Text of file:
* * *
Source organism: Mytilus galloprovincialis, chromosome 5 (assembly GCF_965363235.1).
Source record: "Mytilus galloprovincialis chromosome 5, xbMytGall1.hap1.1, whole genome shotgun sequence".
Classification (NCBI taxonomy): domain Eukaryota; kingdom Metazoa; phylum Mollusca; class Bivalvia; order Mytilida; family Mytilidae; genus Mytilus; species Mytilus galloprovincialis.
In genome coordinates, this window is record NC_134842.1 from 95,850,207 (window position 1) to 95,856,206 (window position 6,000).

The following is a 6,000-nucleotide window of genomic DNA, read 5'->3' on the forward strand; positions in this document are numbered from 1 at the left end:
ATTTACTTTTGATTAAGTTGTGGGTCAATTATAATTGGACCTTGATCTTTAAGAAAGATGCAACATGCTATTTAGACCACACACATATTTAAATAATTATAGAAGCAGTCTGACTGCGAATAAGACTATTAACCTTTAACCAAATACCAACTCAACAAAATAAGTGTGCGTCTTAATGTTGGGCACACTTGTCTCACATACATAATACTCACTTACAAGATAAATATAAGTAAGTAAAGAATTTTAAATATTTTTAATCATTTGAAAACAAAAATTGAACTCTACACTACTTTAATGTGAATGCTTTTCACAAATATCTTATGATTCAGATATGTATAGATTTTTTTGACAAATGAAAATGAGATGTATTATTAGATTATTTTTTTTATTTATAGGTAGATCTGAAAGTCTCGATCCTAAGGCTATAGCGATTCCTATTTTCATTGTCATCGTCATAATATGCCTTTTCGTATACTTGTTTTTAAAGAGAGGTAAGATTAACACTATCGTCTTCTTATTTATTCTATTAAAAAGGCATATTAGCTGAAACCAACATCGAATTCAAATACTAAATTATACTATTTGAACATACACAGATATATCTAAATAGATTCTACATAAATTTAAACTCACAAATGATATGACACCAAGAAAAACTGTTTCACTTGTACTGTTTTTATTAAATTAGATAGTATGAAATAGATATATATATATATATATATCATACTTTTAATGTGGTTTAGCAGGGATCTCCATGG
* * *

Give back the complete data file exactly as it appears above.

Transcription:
Source organism: Mytilus galloprovincialis, chromosome 5 (assembly GCF_965363235.1).
Source record: "Mytilus galloprovincialis chromosome 5, xbMytGall1.hap1.1, whole genome shotgun sequence".
Classification (NCBI taxonomy): domain Eukaryota; kingdom Metazoa; phylum Mollusca; class Bivalvia; order Mytilida; family Mytilidae; genus Mytilus; species Mytilus galloprovincialis.
In genome coordinates, this window is record NC_134842.1 from 95,850,207 (window position 1) to 95,856,206 (window position 6,000).

The following is a 6,000-nucleotide window of genomic DNA, read 5'->3' on the forward strand; positions in this document are numbered from 1 at the left end:
ATTTACTTTTGATTAAGTTGTGGGTCAATTATAATTGGACCTTGATCTTTAAGAAAGATGCAACATGCTATTTAGACCACACACATATTTAAATAATTATAGAAGCAGTCTGACTGCGAATAAGACTATTAACCTTTAACCAAATACCAACTCAACAAAATAAGTGTGCGTCTTAATGTTGGGCACACTTGTCTCACATACATAATACTCACTTACAAGATAAATATAAGTAAGTAAAGAATTTTAAATATTTTTAATCATTTGAAAACAAAAATTGAACTCTACACTACTTTAATGTGAATGCTTTTCACAAATATCTTATGATTCAGATATGTATAGATTTTTTTGACAAATGAAAATGAGATGTATTATTAGATTATTTTTTTTATTTATAGGTAGATCTGAAAGTCTCGATCCTAAGGCTATAGCGATTCCTATTTTCATTGTCATCGTCATAATATGCCTTTTCGTATACTTGTTTTTAAAGAGAGGTAAGATTAACACTATCGTCTTCTTATTTATTCTATTAAAAAGGCATATTAGCTGAAACCAACATCGAATTCAAATACTAAATTATACTATTTGAACATACACAGATATATCTAAATAGATTCTACATAAATTTAAACTCACAAATGATATGACACCAAGAAAAACTGTTTCACTTGTACTGTTTTTATTAAATTAGATAGTATGAAATAGATATATATATATATATATATCATACTTTTAATGTGGTTTAGCAGGGATCTCCATGG